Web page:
Joyless Steet

Director: G. W. Pabst

Reviewed by Paghat the Ratgirl

Joyless Steet Gretta Garbo's second starring vehicle was the G. W. Papst silent film Joyless Street (1925). It's set in a time of food shortages, breadlines, & poverty for the average Viennese; a time when crooked stock manipulators lived on ill-gotten wealth while the masses were bankrupted.

Greta waits all night in a food line only to be turned away at dawn, empty-handed, exhausted, but still having to make it to her office job. Through that same night, nearby at Madame Gill's, the wealthy & the Decadent of Vienna toast to their own beauty & fortune.

Garbo is not merely timelessly beautiful, but captivatingly expressive, the ideal silent film star. Pabst was a great filmmaker & the visual appeal of Joyless Street & atmospheric sets are easily as good as F. W. Murnau or D. W. Griffith. But apart from the sets & faces, it isn't that great. The story of ecnomic manipulation & ruin of the middle classes is not appealing.

The moral lessons go awry, too, when hunger is expressed in terms of plenty to eat unless you wanted meat, pitifully reduced to a perfectly fine vegetarian stew. Or poverty is equated with nice clothes to wear unless you wanted furs. Griffin or Murnau, unlike Pabst, would never have mistaken the desire for excess for poverty.

A parallel story is underdeveloped & given for brpad contrast. Another family in the same apartment building has been desparate for a much longer time. Marie (Asta Nielson) is sickly but it's up to her make whatever living can be made for the family, & she turns to prostitution. Marie is a pasty-faced caricature of a doomed woman, not a real character at all.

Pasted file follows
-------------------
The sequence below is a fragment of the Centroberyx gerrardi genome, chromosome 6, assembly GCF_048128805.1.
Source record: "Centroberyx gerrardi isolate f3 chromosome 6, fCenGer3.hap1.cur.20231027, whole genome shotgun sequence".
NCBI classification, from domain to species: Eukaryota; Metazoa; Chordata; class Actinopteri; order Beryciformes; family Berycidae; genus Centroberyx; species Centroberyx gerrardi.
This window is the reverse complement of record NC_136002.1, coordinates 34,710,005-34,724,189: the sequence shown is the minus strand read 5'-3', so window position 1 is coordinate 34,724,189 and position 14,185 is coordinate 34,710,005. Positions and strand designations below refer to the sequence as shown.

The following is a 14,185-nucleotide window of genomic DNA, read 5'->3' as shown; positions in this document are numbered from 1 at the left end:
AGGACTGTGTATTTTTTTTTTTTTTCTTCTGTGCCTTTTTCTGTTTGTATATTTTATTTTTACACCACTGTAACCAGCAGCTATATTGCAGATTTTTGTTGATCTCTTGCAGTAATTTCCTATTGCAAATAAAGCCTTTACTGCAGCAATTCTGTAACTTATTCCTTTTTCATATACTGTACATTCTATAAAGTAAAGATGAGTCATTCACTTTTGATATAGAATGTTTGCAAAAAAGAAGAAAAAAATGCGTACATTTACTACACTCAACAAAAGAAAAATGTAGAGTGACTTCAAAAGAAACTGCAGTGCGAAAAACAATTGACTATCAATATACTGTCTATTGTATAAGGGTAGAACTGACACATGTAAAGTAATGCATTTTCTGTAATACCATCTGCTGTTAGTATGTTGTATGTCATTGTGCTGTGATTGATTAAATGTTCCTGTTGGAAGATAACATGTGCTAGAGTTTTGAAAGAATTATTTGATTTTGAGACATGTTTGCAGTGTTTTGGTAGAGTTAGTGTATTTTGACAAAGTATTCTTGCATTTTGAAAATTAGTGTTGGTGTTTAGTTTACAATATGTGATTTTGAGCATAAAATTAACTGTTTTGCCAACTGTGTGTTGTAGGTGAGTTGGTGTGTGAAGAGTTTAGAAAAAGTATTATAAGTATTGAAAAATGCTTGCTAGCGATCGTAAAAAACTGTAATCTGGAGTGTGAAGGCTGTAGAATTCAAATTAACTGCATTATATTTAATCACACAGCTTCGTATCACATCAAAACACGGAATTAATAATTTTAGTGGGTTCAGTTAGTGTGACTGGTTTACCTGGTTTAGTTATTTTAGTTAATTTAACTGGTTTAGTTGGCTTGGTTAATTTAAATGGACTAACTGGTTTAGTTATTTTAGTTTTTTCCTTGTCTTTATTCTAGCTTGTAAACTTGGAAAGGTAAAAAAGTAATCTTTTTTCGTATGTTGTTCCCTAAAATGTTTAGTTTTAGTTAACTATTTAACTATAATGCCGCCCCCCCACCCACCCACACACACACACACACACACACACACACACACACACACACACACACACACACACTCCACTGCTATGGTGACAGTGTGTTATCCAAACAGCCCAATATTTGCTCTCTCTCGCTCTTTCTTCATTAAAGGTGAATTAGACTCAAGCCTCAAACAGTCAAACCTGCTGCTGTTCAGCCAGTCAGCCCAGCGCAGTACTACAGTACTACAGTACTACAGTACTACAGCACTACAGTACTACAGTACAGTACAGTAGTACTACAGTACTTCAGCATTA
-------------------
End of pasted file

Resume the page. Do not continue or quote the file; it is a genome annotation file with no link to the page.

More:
Oddly enough, Asta Nielson was the big star of the period whereas Garbo was a newcomer without her own following. It's odd that Asta was given such a poor role. But fact is, she was beyond her physical prime, & Garbo was being groomed as the next big thing.

Joyless Steet Greta's father's investments promised wealth & lazy living, but instead left him penniless, at the same time as Greta's lustful disgusting employer fires her for not putting out sexually. So she's afraid she'll have to return her new fur coat, woe betide the day. But the clothing store owner (Valeska Gert ) says Greta can pay for it on time, & she'll even arrange a new job for her, which alas will turn out to be at Madame Gill's.

The lodger they had to take in is a wealthy good-natured American, handsome & generous. He & Greta fall in love, but her crabby father kicks him out for a very bad reason. When her father finds out she's taken a job at Madame Gill's, he breaks down & confesses to his own folly having laid the family so long.

At the last minute the American saves Greta from harlotry or at least being pawed by her first disgusting client (Werner Krauss). It's the lamest happy ever after possible.

Pabst's heart was in the right place in wanting to show how the burden of keeping families together during hard times fell primarily on the shoulders of women. He drew from personal knowledge of hardship in Vienna in the Depression that followed the first world war. But if this film echoes his own family's suffering, they didn't suffer much.

Joyless Street was supposed to be a film of great realism & grittiness about streetlife & poverty. But Pabst's great work was definitely still in his future. Even so, Joyless Street can be regarded as a transitional melodrama on Pabst's journey to becoming a mature filmmaker.

It's also worth seeing because Garbo is marvelous even in a weak tale, & her performance is excellent, if somewhat wasted in inadequate scenarios. For its day, of course, it was very daring merely to show prostitution, especially of such innocent women, so it was a groundbreaking film despite being misguided in the way it mistakes plenty to eat for hunger & difficulty paying for a fancy fur coat as a good enough reason to be tempted to prostitute oneself.

copyright by Paghat the Ratgirl

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